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Those kids would hang out in the gym all the time. I had never gone to the gym or worked out. But I decided,”I need to be in the gym because I simply have to fulfill those kids, get those ideas nods.”

So I went to the gym every day. Finally, we crossed paths.

Then we flew Aly Raisman to L.A. for a photo shoot. It was right when she won her gold medal. We did the photo shoot at the gym when I understood all of them are there. They were obsessed with Aly because she won this gold medal. She’d been like America’s sweetheart, gymnastics, an terrific person.

They said, for example,”what’s this photo shoot?” I said to Aly,”Go tell Logan you’re selling a good deal of socks, and he can’t sell as many socks as you.” So that’s how the conversation started. I said, “Logan, dude, let’s sell some socks.”

Bandholz: Can he kill it?

Give: Yes. It was wild. He drove over 1.5 million new visitors to our site over a few weeks. That generated 20,000 new clients . We’d no ads, no email catch, no email flow. We had no retargeting. There are numerous things that I should have done better. But yes, he smashed it.

Bandholz: You’ve transitioned away from socks.

Give: Yes. We sell hardly any socks today. Feat Socks was plenty of faculty humor-type stuff. We took a break from influencers for a while. We’re focused on the solution and experience and building an elevated brand. But we’re back, doing collaborations again. We did a great collab with Helen Owen in December. She is a design influencer with 1.6 million Instagram followers. It did well. We have got three or four collabs lined up for 2021.

Bandholz: How do you build the perfect influencer deal so it’s a win-win?

Offer: I’ve done a lot of collabs. Some were extremely strong, and others were extremely ineffective. I’ve learned a lot. The individual and the brand have to align. When there’s no alignment between manufacturer and individual, both sides are confused. The influencer’s followers are perplexed. It won’t convert. There has to be real alignment, and the influencer must really care. So that’s the first thing and the most important.

Bandholz: how do you find influencers?

Offer: We will present products to them, or else they will organically buy our products. We’re going to stroll through our Shopify orders and see a dominant buyer. We’re like,”Let’s hit her up.” And she’s like,”I love your stuff.” We respond, “Let’s collab.” When it’s organic and real, people can tell.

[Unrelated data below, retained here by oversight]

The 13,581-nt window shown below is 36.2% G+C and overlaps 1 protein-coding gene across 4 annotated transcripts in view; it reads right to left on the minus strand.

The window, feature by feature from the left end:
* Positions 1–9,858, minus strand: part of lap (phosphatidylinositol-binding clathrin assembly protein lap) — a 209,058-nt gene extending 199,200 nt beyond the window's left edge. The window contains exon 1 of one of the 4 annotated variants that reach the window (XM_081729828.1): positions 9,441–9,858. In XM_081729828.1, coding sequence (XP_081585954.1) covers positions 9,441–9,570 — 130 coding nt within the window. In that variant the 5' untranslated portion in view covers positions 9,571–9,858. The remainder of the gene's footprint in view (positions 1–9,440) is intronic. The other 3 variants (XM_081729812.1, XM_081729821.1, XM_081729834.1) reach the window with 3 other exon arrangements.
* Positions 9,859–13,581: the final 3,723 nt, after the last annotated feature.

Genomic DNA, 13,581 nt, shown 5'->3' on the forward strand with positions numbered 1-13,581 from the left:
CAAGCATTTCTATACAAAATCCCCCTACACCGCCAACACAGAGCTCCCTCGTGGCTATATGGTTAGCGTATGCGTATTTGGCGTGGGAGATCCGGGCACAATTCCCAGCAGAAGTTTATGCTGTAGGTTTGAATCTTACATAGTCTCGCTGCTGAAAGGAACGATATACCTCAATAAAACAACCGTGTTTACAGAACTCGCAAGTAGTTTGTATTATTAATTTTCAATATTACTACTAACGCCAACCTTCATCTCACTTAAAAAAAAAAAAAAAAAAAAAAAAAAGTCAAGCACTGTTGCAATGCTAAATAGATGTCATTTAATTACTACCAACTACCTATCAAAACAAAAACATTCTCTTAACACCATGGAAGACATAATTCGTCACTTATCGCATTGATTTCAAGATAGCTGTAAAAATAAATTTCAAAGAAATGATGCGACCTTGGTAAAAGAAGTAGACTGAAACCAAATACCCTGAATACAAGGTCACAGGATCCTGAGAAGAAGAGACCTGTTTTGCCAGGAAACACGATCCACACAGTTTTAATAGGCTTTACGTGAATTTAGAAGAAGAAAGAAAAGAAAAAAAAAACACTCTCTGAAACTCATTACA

Where a terrific deal of brands go wrong is by thinking,”I shall pay them five grand for a post.” They’ll do you post, and that’s it. It’s so far from that. It has to be a whole campaign.

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There are several sorts of collabs. You could do quite modest sponsor posts. You could co-brand products, which typically perform the best. A good deal of these influencers desire to make their own item. I could be an enabler to create their own product and help my business, too.

You want them to feel like it is their product. Give them a revenue or profit share — with their own brand. Make content for them and with them. Have them play with your product, and analyze it, and talk through it, saying,”This is why I am choosing number one. It smells more like shaving cream versus pine trees. I enjoy this odor.” Make it a whole lot bigger than,”Go buy this.”

We’ve worked with influencers with 100,000 followers that marketed over influencers with 5 million. Therefore it depends on who they are and why people follow them.

Concerning paying influencers, it’s contingent upon the person. We’ve done deals from 10 percent of earnings about 80 percent. We stay away from a predetermined number of posts on any deal. When you set a dollar amount on a range of posts, you’re just going to find that lots of posts.

It’s far better to say,”We’re in this together. It’s a partnership, a collaboration. You’re likely to make Xpercent of earnings from this.”

Bandholz: Shifting direction, have you experienced setbacks?

Offer: For sure. At age 24 I left the Forbes”30 under 30″ list. We had our best year in business. I was listening to Gary Vaynerchuk saying,”Hustle, grind, no friends, no going out, no more speaking to girls, no partying, just work, work, work.”

And I did that for a year. I became very depressed, sad, and shaky. This was in 2017 or 2018. I had been in a bad mental state.

I booked a one-way visit to Thailand. I left my phone and computer behind. I stayed for a week. While there, I began seeing these children play in the street. Their clothes were scraps. They were playing soccer with a Coke can. And they were laughing so hard with the biggest smiles on their faces. I thought,”I live in the U.S. I have all these things. I’ve received awards. But I am miserable all the time. These kids, all they need is a Coke can to be happy. So who’s winning in life?”

That trip taught me a lot. Yes, business is vital, but so is life.